Clark v. Clark, A-1147-11T1; Appellate Division; opinion by Lihotz, J.A.D.; decided and approved for publication October 19, 2012. Before Judges Messano, Lihotz and Kennedy. On appeal from the Chancery Division, Family Part, Hunterdon County, FM-10-435-08. [Sat below: Judge Mawla.] DDS No. 20-2-8025 [23 pp.]
The parties’ 28-year marriage ended in divorce. They have four children. Plaintiff, the residential custodial parent, lives in the former marital home with the three youngest unemancipated children, and defendant lives in Florida.
Plaintiff appeals from a provision contained in the final judgment of divorce requiring him to pay $600 per month as alimony to defendant. At trial, plaintiff proved defendant secreted $345,690 from their closely held business during their marriage. Consequently, the trial judge ordered defendant to repay half the amount taken, in satisfaction of plaintiff’s equitable distribution interest. The trial judge declined to offset these obligations, and an execution to secure payment of alimony was entered against plaintiff’s wages.
Plaintiff appeals from the alimony award, arguing defendant’s egregious conduct extinguishes any obligation to pay alimony. In the alternative, he asserts his monthly alimony obligation must be reduced because of the economic impact of defendant’s marital fault, and he should be permitted to reduce his alimony payments by the debt defendant owes him. Finally, plaintiff challenges the amount representing his interest in the former business asset awarded as equitable distribution, and another limited aspect of the trial court’s equitable distribution award regarding his repayment resulting from his alienation of a marital asset.
Held: The award of alimony is reversed where defendant’s long-term scheme to embezzle more than $345,000 from the joint marital business led to plaintiff’s fault-based claim for divorce, caused more than a mere economic impact on the marital assets, and demonstrated the rare case of egregious fault justifying consideration of whether defendant’s marital misconduct obviated an award of alimony.
In most cases marital fault is irrelevant to a trial court’s alimony calculation. However, in Mani v. Mani, the Supreme Court acknowledged two “narrow” exceptions to this general principle: “cases in which the fault has affected the parties’ economic life and cases in which the fault so violates societal norms that continuing the economic bonds between the parties would confound notions of simple justice.”
In this case, defendant’s illicit conduct “affected the parties’ economic life,” impacting the amount of any alimony awarded, a consideration omitted by the trial judge. The question is whether defendant’s marital misconduct rises to the level of “egregious fault,” which could preclude any award of alimony.
Egregious fault, a term of art, requires proof transcending extended or “public acts of marital indiscretion.” Here, defendant’s conduct transcends mere “economic impact,” as she not only betrayed the sanctity of the marital vows of trust, but also kicked their economic security in the teeth by secretly draining cash from the business. Defendant conceived and carried out a long-term scheme to embezzle the cash receipts from the business, which deprived plaintiff of the immediate fruits of his daily labors and impinged on the viability of the joint business asset and the family’s future security. Her actions smack of criminality and demonstrate a willful and serious violation of societal norms.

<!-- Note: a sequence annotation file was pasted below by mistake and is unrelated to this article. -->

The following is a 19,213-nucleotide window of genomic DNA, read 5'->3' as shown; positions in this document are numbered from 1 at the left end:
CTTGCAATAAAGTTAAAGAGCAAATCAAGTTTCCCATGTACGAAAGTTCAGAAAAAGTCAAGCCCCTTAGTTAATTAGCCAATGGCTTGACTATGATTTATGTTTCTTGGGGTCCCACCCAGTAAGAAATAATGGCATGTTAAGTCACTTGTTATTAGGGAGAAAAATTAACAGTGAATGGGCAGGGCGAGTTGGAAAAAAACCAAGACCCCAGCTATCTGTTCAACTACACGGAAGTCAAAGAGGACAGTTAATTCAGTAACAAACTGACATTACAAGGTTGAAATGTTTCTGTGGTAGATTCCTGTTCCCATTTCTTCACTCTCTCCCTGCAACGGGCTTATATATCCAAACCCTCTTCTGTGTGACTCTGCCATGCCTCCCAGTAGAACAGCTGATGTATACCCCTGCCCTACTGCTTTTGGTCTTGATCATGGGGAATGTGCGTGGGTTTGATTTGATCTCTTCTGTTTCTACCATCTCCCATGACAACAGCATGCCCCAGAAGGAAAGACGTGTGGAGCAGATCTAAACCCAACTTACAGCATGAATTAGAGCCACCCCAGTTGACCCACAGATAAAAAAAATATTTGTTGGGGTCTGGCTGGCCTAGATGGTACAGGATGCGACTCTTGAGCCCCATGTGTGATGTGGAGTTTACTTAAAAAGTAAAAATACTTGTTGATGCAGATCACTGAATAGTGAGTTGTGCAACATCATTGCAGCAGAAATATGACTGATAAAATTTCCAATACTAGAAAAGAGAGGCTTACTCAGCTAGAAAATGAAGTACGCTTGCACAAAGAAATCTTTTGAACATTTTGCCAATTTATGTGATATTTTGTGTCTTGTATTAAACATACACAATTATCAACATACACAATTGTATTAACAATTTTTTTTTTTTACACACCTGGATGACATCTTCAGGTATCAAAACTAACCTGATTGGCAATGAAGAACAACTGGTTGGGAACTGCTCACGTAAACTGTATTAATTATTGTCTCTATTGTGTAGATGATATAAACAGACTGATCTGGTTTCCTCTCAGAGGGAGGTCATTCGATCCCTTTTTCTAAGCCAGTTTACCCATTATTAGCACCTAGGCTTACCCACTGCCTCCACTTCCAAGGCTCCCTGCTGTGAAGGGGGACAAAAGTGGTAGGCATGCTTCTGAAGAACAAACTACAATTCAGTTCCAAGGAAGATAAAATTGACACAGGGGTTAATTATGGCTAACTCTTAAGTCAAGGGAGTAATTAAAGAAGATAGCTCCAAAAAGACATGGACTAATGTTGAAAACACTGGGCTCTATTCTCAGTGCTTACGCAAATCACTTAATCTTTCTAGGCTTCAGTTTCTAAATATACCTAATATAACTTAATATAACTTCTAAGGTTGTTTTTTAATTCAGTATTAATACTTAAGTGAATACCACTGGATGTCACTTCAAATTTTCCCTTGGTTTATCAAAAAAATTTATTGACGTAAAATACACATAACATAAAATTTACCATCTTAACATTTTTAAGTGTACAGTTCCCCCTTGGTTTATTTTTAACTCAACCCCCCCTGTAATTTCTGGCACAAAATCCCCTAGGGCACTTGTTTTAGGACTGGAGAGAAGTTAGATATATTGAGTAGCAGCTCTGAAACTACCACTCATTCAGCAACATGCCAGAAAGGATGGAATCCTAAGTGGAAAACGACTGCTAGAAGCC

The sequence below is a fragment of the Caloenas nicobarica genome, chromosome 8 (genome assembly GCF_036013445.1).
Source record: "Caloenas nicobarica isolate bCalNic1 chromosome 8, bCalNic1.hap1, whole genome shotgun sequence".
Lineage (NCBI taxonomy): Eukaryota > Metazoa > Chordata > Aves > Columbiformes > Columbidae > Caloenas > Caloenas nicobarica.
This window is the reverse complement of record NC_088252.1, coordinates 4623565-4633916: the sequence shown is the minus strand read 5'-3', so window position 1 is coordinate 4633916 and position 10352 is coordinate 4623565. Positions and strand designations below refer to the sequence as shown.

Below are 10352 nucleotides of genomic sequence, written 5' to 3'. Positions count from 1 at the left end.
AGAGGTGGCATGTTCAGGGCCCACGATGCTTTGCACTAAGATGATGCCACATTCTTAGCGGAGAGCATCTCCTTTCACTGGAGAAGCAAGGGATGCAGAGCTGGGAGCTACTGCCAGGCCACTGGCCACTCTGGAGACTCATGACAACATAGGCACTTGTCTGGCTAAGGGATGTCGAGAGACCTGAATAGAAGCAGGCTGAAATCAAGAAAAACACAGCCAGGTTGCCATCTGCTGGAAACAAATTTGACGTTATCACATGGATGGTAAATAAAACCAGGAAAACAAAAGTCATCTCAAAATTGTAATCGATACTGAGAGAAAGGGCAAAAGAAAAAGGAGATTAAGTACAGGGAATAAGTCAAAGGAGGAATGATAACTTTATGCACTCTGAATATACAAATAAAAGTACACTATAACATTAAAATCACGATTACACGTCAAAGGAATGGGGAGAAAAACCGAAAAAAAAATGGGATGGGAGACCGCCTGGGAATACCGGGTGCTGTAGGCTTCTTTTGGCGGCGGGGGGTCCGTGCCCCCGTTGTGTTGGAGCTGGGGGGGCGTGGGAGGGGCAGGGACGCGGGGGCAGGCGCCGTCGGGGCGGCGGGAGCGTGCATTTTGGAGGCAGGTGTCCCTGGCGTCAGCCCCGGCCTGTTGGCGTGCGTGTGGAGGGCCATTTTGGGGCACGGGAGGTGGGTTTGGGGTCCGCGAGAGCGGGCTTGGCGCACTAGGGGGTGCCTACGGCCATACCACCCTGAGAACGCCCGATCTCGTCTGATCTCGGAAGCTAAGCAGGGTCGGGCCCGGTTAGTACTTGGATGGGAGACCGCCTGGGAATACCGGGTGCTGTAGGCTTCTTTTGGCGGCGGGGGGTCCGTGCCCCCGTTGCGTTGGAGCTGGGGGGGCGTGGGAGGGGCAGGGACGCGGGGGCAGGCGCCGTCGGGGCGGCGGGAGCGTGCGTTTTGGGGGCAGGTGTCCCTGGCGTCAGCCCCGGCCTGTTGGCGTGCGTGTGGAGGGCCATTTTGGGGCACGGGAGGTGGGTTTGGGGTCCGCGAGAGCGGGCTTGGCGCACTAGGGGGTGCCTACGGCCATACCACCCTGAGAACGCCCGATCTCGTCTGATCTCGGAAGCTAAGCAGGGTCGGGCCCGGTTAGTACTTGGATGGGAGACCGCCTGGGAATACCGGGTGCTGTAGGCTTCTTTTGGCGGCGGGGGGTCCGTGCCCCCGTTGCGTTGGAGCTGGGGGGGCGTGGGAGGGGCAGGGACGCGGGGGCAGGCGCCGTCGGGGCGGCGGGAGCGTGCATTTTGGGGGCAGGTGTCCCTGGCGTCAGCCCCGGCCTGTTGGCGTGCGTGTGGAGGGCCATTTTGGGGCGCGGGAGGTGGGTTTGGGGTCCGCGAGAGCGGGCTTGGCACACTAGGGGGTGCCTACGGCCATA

Marital fault that merely affects the economic status quo of the parties might include things such as gambling, excessive spending, waste of marital assets, or other acts of bad judgment. This is not “egregious fault.” However, when marital misconduct, even though economically based, evinces significant, willful wrongdoing, designed to fraudulently and purposefully deprive one’s spouse of the economic benefits of the marital partnership, the acts transcend fault affecting the economic status quo, and, in fact, violate societal norms, and equate to “egregious fault.” In analyzing such instances, trial courts must consider the totality of the facts and circumstances presented and determine whether the conduct warrants severing all economic bonds between the parties by precluding an alimony award.
Here, when considering defendant’s claim for alimony, the trial judge made a thorough and detailed analysis of each of the statutory economic considerations required by N.J.S.A. 2A:34-23(b), without regard to whether defendant’s economic improprieties were so outrageous as to warrant additional relief as directed by the Supreme Court’s decision in Mani v. Mani. This omission is fatal. Consequently, the appellate panel vacates the alimony award set forth in the final judgment of divorce and remands to the trial court for further consideration in light of this opinion.
On remand, the court must assess defendant’s conduct in light of the standard here articulated to discern whether egregious fault has been demonstrated. If so, the court must then consider whether the conduct obviates the propriety of an award of alimony. Finally, if the court concludes alimony remains warranted, the trial judge must assess the impact of defendant’s conduct prior to fixing an amount of alimony. The trial court’s determination could include an offset against the alimony award by the amount stolen by defendant and now due to plaintiff. Equity demands the trial court consider defendant’s dishonest, illegitimate conduct, and its impact on the past and future economic security of plaintiff and the children. The panel affirms the remaining provisions of the final judgment of divorce.
For appellant — Matheu D. Nunn (Einhorn, Harris, Ascher, Barbarito & Frost; Nunn and Bonnie C. Frost on the brief). Respondent has not filed a brief.